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From: Daryle Walker (darylew_at_[hidden])
Date: 2001-03-22 19:45:42

on 3/21/01 4:54 AM, Reid Sweatman at reid_of_diamonds_at_[hidden] wrote:

> Probably right on that, but you can also get pretty fast byte reversals with
> a lookup table...unless that's how the code is already doing it; haven't
> looked.

No, I wasn't using lookup tables then. Now I do use a table. I build the
table using all possible byte values as indices. When not using (input)
reflection, I compute the partial CRC for a given byte and store that CRC in
the table at that byte's index. When using reflection, the partial CRC is
reflected and the table index used is the reflection of the given byte.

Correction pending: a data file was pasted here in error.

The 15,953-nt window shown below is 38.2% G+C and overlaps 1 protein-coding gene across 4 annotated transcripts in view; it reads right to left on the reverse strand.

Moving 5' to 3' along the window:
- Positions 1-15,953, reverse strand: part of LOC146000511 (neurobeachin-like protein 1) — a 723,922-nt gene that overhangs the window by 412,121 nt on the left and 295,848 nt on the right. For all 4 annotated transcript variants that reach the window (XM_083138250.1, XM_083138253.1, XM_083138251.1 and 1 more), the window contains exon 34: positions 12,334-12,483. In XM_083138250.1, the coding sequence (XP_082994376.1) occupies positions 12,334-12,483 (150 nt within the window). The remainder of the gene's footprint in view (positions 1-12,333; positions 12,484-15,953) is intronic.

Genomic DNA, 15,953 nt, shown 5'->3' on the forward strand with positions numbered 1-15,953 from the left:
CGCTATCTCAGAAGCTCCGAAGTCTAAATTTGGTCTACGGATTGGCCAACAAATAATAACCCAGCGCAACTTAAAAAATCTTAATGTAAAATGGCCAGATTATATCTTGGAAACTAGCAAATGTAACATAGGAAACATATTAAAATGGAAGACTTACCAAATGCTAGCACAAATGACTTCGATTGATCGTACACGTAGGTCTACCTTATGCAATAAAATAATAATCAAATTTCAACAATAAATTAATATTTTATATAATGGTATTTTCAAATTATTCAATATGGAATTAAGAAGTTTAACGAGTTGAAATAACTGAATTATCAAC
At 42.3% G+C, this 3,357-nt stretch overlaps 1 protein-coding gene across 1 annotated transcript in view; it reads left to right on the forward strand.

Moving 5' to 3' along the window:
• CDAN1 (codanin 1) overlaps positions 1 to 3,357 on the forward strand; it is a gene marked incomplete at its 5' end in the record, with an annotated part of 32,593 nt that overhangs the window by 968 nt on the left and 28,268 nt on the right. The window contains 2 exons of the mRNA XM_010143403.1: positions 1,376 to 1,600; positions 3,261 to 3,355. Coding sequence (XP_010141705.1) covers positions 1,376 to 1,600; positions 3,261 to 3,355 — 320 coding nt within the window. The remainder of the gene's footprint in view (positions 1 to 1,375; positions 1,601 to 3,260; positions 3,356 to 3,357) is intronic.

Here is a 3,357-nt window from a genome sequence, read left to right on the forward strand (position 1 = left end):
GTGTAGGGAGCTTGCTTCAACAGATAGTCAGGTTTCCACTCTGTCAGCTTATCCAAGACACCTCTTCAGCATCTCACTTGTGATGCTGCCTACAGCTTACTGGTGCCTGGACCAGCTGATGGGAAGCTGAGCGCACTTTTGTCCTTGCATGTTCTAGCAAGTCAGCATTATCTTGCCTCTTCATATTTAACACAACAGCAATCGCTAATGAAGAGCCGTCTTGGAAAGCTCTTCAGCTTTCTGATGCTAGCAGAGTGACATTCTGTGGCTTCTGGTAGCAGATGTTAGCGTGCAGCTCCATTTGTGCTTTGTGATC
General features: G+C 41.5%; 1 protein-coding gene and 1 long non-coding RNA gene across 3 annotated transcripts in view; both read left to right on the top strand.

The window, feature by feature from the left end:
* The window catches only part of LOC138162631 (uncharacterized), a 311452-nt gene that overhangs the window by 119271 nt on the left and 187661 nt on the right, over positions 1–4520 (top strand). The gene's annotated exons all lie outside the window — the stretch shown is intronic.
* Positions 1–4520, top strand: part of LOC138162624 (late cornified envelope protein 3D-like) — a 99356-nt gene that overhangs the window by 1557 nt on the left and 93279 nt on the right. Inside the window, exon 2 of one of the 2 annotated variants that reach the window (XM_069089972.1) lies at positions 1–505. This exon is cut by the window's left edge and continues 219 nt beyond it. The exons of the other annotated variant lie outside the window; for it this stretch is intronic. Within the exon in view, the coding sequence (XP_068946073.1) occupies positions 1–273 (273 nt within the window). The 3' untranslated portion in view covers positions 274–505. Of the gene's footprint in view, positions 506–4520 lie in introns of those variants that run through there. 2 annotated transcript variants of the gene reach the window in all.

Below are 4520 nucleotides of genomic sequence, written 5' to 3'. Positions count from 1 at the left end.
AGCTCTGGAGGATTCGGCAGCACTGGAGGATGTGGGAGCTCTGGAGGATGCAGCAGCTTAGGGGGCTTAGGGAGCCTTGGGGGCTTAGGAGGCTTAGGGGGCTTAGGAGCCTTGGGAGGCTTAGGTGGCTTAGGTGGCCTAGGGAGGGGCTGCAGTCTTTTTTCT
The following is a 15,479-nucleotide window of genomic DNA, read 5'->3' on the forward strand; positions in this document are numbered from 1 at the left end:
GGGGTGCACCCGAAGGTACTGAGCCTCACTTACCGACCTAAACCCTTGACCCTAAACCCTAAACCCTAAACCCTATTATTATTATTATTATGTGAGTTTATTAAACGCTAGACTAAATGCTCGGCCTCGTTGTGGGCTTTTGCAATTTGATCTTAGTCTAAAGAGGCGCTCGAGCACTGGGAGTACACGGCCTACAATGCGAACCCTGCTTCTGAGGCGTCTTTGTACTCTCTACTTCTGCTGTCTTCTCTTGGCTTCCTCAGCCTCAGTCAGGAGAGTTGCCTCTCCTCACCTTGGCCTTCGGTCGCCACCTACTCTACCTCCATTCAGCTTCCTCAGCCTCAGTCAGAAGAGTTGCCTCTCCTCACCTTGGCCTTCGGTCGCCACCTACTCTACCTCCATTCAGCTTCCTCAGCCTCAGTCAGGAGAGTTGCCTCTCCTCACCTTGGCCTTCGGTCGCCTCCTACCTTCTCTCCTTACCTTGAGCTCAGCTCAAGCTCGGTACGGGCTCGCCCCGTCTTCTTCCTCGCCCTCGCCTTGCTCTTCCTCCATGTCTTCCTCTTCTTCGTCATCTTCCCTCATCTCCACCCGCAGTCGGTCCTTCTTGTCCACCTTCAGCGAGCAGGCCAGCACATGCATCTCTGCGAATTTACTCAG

In the 15 days between Vladimir's message and yours, I published some new

>> -----Original Message-----
>> From: Vladimir Prus [mailto:ghost_at_[hidden]]
>> Sent: Tuesday, March 06, 2001 7:17 AM
>> To: boost_at_[hidden]
>> Subject: [boost] crc_fast: inefficiency
>> crc_fast, despite its name, has a significant performance problem. Namely, if
>> input is reversed, the code call a routine to reverse each byte. That
>> bit-tossing routine is slow, and as far as I can tell, all practical
>> implementation avoid reversing byte, but instread reverse everything else.
>> I compared performance of current crc_fast with implementation that uses
>> optimization mentioned above. On 1Meg buffer with random data crc_fast is 10
>> times slower. Without bytes reversing, it's only 2 times slower. So, changing
>> code seems worthwhile.

Daryle Walker
Mac, Internet, and Video Game Junkie
darylew AT mac DOT com

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